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Altering the Background and Text Color of a Control

Thursday Jun 13th 2002 by Mircea Puiu

A Simple Way to Alter the Background and Text Color of a Control.

A Simple Way to Alter the Background and Text Color of a Control (VC++)

, Vienna (Austria).

Environment: VC6

  1. Start by adding a handler for message WM_CTLCOLOR to the window containing the control (usually a CDialog derived class).
  2. Then, assuming m_colorBk to be the variable storing the desired background color of your control, add a block of code like this:
    HBRUSH CSomeDlg::OnCtlColor(CDC* pDC, CWnd* pWnd, UINT nCtlColor)
    {
      HBRUSH hbr;
      hbr = CDialog::OnCtlColor(pDC, pWnd, nCtlColor);
    
      CBrush Brush;
      COLORREF MyColor;
      MyColor = m_colorBk;
    
      // TODO: Change any attributes of the DC here
      if (nCtlColor == CTLCOLOR_EDIT)
      {
         Brush.CreateSolidBrush(MyColor);
         pDC->SetBkMode(TRANSPARENT);
         pDC->SetBkColor(MyColor);
    
         // Set the text color to something that can be read on the
         // given background color
         COLORREF rgbText;
         int r, g, b, rt, gt, bt;
         div_t Result;
         Result = div(m_colorBk, 256);
         r = Result.rem;    rt = 255 - r;
         Result = div(Result.quot, 256);
         g = Result.rem;    gt = 255 - g;
         b = Result.quot;   bt = 255 - b;
         if ((abs(rt-r)<50) && (abs(gt-g)<50) && (abs(bt-b)<50))
            rgbText = RGB(0,0,0);
         else
            rgbText = RGB(rt,gt,bt);
         pDC->SetTextColor(rgbText);
         hbr = (HBRUSH)Brush;
         Brush.DeleteObject();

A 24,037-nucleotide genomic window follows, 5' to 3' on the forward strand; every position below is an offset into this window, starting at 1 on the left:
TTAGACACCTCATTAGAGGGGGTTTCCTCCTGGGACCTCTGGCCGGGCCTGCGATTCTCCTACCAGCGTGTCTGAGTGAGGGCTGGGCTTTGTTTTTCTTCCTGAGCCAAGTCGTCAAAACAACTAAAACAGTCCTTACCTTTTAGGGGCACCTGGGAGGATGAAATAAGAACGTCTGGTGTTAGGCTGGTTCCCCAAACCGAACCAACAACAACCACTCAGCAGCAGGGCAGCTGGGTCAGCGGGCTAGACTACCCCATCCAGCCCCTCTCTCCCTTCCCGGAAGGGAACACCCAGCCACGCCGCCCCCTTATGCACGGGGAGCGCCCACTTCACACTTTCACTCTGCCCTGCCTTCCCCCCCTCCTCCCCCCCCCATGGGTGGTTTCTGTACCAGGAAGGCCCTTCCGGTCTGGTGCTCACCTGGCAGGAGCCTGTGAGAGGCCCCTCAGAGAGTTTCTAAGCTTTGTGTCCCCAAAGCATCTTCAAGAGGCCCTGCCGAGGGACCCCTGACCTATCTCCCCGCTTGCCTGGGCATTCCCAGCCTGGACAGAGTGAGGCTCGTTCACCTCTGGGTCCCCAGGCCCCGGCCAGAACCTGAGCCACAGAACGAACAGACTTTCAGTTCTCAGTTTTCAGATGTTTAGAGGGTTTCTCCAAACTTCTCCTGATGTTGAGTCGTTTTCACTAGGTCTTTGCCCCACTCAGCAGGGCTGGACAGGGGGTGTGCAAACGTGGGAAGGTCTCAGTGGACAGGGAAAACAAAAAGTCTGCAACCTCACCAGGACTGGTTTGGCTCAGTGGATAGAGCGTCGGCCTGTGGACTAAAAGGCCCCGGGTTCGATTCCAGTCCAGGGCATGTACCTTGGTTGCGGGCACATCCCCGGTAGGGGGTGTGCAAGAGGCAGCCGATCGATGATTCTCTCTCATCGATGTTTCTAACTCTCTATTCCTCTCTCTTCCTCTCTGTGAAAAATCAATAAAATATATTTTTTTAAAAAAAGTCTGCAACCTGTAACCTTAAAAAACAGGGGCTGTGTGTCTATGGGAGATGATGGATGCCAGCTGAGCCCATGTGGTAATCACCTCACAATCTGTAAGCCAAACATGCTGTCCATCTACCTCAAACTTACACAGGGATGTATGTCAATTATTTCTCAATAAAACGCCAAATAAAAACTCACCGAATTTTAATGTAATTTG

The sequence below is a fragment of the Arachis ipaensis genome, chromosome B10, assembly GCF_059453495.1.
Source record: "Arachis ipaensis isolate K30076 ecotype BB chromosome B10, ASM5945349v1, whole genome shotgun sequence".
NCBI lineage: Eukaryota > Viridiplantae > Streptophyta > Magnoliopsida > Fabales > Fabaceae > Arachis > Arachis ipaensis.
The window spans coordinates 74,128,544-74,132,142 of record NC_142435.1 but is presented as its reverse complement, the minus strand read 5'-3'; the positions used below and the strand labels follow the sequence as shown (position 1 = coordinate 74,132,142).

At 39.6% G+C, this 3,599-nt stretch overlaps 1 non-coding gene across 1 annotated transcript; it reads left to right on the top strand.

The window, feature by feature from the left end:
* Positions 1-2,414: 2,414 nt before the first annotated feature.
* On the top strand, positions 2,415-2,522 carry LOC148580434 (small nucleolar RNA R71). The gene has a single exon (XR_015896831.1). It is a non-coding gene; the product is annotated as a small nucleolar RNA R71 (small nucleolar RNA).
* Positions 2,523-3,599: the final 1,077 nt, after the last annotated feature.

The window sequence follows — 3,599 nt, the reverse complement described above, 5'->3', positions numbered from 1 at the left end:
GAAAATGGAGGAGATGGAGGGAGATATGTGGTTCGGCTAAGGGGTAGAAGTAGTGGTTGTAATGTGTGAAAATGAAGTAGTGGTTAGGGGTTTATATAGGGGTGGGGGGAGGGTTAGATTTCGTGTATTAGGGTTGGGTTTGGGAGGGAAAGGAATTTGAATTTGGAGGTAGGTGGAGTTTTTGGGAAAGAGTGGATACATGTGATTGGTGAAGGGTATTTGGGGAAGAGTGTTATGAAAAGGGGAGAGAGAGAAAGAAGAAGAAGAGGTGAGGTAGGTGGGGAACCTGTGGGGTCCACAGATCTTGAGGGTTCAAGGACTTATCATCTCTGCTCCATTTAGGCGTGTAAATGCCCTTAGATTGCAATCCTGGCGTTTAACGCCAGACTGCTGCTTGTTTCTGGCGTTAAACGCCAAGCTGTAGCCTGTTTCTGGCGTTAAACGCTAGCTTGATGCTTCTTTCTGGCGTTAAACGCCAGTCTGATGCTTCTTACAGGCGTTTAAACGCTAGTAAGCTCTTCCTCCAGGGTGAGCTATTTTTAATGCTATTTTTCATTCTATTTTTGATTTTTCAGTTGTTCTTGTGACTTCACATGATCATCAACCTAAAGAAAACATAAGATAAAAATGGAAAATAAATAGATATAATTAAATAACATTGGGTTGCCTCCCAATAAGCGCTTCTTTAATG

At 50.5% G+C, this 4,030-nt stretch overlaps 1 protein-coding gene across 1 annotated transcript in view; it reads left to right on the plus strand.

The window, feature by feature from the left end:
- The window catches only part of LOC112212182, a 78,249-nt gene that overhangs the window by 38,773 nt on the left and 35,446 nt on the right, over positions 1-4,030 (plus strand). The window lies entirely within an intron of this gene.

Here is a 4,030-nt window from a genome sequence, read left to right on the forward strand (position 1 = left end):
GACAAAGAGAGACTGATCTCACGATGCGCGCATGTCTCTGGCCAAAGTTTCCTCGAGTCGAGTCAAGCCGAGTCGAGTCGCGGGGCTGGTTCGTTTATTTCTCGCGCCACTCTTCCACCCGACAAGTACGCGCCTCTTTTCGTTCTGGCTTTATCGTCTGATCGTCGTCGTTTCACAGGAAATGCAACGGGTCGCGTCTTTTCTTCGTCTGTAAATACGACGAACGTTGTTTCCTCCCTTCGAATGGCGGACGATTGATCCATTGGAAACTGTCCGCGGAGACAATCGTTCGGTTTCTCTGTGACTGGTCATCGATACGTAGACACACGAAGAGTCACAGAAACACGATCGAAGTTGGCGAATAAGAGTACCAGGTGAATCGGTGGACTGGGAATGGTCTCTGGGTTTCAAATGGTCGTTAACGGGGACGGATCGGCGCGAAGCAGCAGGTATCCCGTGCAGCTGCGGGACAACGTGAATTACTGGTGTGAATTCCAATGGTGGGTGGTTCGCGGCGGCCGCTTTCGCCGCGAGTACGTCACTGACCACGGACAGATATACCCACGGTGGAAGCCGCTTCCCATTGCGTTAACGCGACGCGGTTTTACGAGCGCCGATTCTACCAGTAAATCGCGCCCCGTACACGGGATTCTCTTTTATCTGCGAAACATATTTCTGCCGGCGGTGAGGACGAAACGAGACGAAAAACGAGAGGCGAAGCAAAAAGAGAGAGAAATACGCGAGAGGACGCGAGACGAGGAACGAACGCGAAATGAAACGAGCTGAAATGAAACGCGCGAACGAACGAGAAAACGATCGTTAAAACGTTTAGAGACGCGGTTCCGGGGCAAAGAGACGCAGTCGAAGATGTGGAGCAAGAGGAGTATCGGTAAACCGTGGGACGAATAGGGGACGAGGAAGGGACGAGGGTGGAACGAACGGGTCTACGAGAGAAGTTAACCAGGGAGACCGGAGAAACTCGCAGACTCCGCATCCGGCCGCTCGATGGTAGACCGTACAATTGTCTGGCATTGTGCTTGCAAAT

}
    
      // TODO: Return a different brush if the default is
      //       not desired
      return hbr;
    }
    

    As you perhaps noticed, I used the div() function to compute the quotient and the remainder when dividing one integer by another. So, do not forget to include "math.h"!

  3. Create a new Class derived from the control class (let's say an edit control).
  4. Declare a variable of the new type as a member of your CSomeDlg class.
       CMyClass m_edit_1;
    
  5. Map a variable to the control (let's say m_strEdit_1).
  6. Subclass the control (within the OnInitDialog for a dialog derived class).
       m_edit_1.SubclassDlgItem(IDC_EDIT_1, this);
    

    where IDC_EDIT_1 is the resource ID of your control.

  7. Add a handler for message WM_ERASEBKGND to the new CMyClass class, with a code block like this:
    BOOL CMyClass::OnEraseBkgnd(CDC* pDC) 
    {
       // TODO: Add your message handler code here and/or call default
       CSomeDlg *pMain = (CSomeDlg *)AfxGetMainWnd();
    
       CRect rcClient;
       GetClientRect(&rcClient);
       CBrush Brush;
       COLORREF MyColor;
       MyColor = pMain->m_colorBk;
       Brush.CreateSolidBrush(MyColor);
       pDC->FillRect(&rcClient, &Brush);
       Brush.DeleteObject();
       pDC->SetBkColor(MyColor);
    
       return CEdit::OnEraseBkgnd(pDC);
    }
    
  8. Add a handler for message =EN_CHANGE to the new CMyEdit new class, with a code block like this:
    void CMyClass::OnChange() 
    {
       // TODO: If this is a RICHEDIT control, the control will not
       // send this notification unless you override the 
       // CEdit::OnInitDialog()
       // function and call CRichEditCtrl().SetEventMask()
       // with the ENM_CHANGE flag ORed into the mask.
    
       // TODO: Add your control notification handler code here
       CSomeDlg *pMain = (CSomeDlg *)AfxGetMainWnd();
       pMain->UpdateData(true);
    }
    

    The code above is particularly important when the system tries to update your application's window.

    If you forget that, you'll be disapointed seeing that your text within the edit control has vanished when your application's window again becomes top most on the screen!

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